Gender bias affects contributions to the open source community, according to a paper published Monday in the open access journal PeerJ Computer Science.
Female programmers’ suggestions for code changes in open source projects — called “pull requests” — were accepted more often than those of their male counterparts — 78.7 percent for women versus 74.6 percent for men — when gender was unspecified. However, that changed when the gender of a pull request’s author could be identified.
Authors who could be identified by name or a profile picture as women had lower pull request acceptance rates (58 percent) than those who could be identified as men (61 percent).
On the other hand, women with gender-neutral profiles had higher acceptance rates (70 percent) than any other group, including men with gender-neutral profiles (65 percent).
“Our explanation for why all women were doing better than women who could be identified as women is gender bias,” said Emerson Murphy-Hill, an associate professor of computer science at North Carolina State University.
Murphy-Hill authored the study with Josh Terrell, a former undergraduate at Cal Poly; Andrew Kofink, a former undergraduate at NC State; Justin Middleton, a Ph.D. student at NC State; Clarissa Rainear, an undergraduate at NC State; Chris Parnin, an assistant professor of computer science at NC State; and Jon Stallings, as assistant professor of statistics at NC State.
Higher Bar for Women
The study’s findings, which were published in preliminary form last year, are based on analysis of 3 million pull requests from 330,000 GitHub users, including 21,000 women. GitHub is an online programming community that fosters collaboration on open source software projects.
Despite their being vastly outnumbered on GitHub, women overall performed better than men on pull requests.
“Our intuition is that the women who are on GitHub — if they’ve made it to that point in their careers — they may be more competent to the average man in that position,” Murphy-Hill told LinuxInsider.
“Prior research has shown that women in the workplace are held to higher performance standards,” he pointed out.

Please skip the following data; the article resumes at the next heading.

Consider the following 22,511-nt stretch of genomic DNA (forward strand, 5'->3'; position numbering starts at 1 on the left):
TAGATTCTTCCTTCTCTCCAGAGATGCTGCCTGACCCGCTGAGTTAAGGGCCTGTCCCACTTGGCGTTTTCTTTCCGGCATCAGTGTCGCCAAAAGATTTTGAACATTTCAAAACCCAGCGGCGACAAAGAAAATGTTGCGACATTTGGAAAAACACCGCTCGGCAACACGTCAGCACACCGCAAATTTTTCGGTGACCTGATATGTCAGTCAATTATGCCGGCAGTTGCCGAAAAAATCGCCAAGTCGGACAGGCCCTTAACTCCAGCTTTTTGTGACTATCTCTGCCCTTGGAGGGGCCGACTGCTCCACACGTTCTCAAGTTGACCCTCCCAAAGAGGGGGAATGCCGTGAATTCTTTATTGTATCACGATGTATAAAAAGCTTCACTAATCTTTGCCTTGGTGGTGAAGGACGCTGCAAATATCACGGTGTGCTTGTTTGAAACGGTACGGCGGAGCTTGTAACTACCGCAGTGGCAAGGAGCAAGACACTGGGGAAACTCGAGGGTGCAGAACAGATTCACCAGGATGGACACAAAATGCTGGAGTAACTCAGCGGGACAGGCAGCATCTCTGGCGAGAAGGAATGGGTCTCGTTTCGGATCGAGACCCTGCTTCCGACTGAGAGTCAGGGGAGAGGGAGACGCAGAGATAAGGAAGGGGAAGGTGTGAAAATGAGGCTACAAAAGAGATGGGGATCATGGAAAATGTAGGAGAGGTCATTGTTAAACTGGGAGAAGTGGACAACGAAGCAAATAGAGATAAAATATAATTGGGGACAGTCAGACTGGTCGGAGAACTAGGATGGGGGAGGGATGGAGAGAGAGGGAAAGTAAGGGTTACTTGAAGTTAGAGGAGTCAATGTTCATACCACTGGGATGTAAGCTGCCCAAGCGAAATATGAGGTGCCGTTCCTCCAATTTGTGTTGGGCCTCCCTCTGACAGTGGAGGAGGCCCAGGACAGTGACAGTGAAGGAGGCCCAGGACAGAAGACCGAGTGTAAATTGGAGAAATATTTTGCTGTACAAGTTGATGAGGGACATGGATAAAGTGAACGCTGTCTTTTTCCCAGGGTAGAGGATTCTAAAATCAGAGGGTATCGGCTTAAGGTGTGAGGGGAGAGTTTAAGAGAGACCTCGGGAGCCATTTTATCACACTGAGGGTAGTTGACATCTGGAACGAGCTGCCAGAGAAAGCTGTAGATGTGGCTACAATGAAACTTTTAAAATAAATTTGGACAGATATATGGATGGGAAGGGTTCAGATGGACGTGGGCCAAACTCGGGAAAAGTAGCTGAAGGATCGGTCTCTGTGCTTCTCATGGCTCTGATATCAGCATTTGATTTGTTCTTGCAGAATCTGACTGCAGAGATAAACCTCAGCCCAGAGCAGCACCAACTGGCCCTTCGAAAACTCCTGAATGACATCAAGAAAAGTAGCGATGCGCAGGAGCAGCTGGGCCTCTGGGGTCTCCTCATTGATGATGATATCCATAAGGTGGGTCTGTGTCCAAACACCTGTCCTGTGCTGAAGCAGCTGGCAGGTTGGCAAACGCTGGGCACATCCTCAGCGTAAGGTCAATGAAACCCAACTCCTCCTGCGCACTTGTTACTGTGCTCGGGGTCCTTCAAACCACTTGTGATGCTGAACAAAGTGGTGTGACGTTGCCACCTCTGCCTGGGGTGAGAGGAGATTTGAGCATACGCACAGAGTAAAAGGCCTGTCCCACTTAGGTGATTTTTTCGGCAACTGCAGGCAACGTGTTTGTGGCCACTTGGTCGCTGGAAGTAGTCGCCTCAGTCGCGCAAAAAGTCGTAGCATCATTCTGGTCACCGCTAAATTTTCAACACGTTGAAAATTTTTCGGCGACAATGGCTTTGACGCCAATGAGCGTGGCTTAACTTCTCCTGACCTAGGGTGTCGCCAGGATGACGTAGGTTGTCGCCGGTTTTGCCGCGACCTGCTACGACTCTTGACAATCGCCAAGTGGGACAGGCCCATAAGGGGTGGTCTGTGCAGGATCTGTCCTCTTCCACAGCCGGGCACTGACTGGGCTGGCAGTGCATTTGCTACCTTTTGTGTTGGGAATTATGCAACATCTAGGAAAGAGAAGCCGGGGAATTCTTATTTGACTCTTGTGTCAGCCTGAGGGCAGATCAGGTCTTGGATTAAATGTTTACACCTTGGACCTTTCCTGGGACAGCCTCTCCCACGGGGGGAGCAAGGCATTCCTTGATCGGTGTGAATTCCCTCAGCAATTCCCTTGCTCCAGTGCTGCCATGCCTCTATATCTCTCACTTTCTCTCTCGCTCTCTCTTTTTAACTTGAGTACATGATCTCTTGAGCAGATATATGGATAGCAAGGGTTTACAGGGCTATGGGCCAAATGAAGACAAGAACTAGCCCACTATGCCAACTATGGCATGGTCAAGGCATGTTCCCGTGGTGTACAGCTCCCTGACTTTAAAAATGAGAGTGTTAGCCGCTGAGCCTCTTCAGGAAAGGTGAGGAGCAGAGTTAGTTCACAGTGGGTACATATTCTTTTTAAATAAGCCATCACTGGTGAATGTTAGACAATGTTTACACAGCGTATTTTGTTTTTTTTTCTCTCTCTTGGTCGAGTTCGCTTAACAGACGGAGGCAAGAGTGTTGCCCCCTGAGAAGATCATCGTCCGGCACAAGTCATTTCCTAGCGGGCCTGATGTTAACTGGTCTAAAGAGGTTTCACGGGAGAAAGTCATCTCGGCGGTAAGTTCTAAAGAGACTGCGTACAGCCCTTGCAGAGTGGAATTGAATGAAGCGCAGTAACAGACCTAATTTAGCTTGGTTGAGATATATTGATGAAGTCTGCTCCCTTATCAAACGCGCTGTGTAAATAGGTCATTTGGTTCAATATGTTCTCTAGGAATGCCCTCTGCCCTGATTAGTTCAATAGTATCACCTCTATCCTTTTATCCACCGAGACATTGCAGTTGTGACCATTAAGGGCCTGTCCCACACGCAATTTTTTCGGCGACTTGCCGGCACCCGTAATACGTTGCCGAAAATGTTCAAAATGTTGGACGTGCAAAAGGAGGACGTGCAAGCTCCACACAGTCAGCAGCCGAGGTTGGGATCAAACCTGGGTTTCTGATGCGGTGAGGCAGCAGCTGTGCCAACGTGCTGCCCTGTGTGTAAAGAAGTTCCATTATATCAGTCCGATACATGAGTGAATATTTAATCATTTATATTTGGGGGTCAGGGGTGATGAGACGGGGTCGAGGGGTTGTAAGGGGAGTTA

By the time women reach the point in their careers where they’re contributing to open source projects, most of the less competent women have exited the career path, Murphy-Hill maintained.
Assessed with Different Lens
The findings by the NC State researchers aren’t applicable to women programmers alone, noted Barbara Annis, a founding partner in the Gender Intelligence Group.
“When women are identified as women, their ideas tend to get dismissed more, not only in the tech industry but in other industries as well,” she told LinuxInsider.
“We see women in organizations being assessed with a different lens,” she added.
For example, in an experiment the Gender Intelligence Group performed at a financial services company, one group of women had gender identifiers on their resume while another did not. Of the gender-identified women, only 18 percent received job interviews. However, 71 percent of the non-gender identified got interviews.
“They still didn’t get the job, because in the interview you could see the candidate was a woman,” Annis said.
“It can be worse in the programming field,” she added, “because the culture and mindset there is still very male.”
What might be the next step for the researchers? A look at the people judging pull requests could be enlightening, Murphy-Hill noted.
“Prior work suggests that women tend to be especially hard on other women,” he said.
“When some people read this paper, they think men are the villains here,” Murphy-Hill continued. “I don’t think that’s the way to read the paper at all. I think everybody has implicit biases, whether they’re men or women, and biases can manifest no matter who you are.”
Another possibility is that the original research may have focused on the wrong issue, suggested Jennifer Bryan, an associate professor at the University of British Columbia who teaches data analysis and statistics.
“I thought the story should have been much more about how few contributions were coming from women,” she told LinuxInsider, “than the rather modest differences in acceptance rates.”
Professor Bryan is right. The difference in code acceptance rate is negligible. The real question should ask the following: where are all the female programmers? This technological "boys club", of which I am part, needs to change! Different ways of approaching problems is a valuable resource we should ensure we tap into. Thank you for the interesting article.